Ongoing shortages could leave the rebels too weak to topple Qaddafi, but the U.S. may be in a position to help
As Libya's protesters-turned-rebels fight a series of hard battles with forces loyal to Muammar Qaddafi, the United States -- and the much of the world -- struggles to find a meaningful response to the conflict. U.S. lawmakers have proposed such aggressive options as enforcing a no-fly zone over Libya or arming anti-Qaddafi rebels, both of which the White House has kept on the table. Critics of these plans argue that they risk involving the U.S. in another military engagement. But there's another option that the U.S. could consider, one that might give anti-Qaddafi rebels crucial help while avoiding the messy complications of direct involvement: Send food.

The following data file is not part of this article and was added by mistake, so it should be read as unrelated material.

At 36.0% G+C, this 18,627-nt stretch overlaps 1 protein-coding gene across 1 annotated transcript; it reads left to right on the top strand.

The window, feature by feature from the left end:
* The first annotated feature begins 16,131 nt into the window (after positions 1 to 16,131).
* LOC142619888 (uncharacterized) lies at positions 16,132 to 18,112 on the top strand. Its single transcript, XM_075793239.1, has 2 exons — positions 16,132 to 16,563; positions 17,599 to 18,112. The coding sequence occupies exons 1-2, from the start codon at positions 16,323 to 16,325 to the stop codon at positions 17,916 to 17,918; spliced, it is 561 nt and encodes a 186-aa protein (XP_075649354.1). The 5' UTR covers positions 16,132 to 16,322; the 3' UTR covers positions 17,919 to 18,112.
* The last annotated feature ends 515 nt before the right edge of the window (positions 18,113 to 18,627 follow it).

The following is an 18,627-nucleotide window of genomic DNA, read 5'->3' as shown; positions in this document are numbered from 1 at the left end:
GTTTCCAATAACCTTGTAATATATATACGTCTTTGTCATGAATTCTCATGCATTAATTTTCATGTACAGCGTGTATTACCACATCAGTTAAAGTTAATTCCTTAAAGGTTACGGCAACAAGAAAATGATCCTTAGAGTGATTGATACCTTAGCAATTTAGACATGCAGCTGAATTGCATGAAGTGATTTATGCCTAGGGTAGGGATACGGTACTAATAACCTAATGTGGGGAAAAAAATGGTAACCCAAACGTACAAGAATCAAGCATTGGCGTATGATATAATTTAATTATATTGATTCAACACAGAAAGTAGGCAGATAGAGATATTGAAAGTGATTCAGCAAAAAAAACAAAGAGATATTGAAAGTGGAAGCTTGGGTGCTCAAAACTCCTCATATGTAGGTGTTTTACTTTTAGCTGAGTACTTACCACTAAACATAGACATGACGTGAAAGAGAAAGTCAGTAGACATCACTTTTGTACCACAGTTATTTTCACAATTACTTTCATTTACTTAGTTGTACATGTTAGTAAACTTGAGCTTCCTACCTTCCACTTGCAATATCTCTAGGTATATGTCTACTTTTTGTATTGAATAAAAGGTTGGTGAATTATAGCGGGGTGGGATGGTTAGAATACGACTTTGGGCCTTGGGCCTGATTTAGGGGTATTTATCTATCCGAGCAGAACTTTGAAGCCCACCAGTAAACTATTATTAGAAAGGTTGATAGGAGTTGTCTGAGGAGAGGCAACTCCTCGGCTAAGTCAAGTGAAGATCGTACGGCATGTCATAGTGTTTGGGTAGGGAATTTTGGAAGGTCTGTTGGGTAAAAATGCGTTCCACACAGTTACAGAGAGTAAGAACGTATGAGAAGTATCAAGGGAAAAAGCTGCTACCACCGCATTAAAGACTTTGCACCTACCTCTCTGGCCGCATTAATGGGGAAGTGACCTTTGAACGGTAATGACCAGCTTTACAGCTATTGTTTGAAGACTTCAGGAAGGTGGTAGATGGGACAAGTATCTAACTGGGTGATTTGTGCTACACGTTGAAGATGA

Food shortages in eastern Libya, the largest rebel-controlled area, have reached dire levels. Fighting has left food stocks depleted and food supply chains in shambles. Around Benghazi, food prices have reportedly risen by 50 to 75 percent. Due to its poor suitability for agriculture, Libya imports the majority of its food, which has become largely impossible since fighting broke out. The United Nations-run World Food Program is attempting to alleviate the food shortage, but so far with little success. Last Thursday, a ship that the World Food Program had chartered to carry 1,000 tons of flour to Benghazi, the provisional capitol of the rebel leadership, abandoned the trip after reports of attacks by pro-Qaddafi aircraft in the area. As food runs out and the conflict drags on, eastern Libya's food crisis will only get worse. Qaddafi appears willing to use the shortage as a weapon against the rebels, reportedly blocking food from reaching the besieged rebel-held town of Zawiya.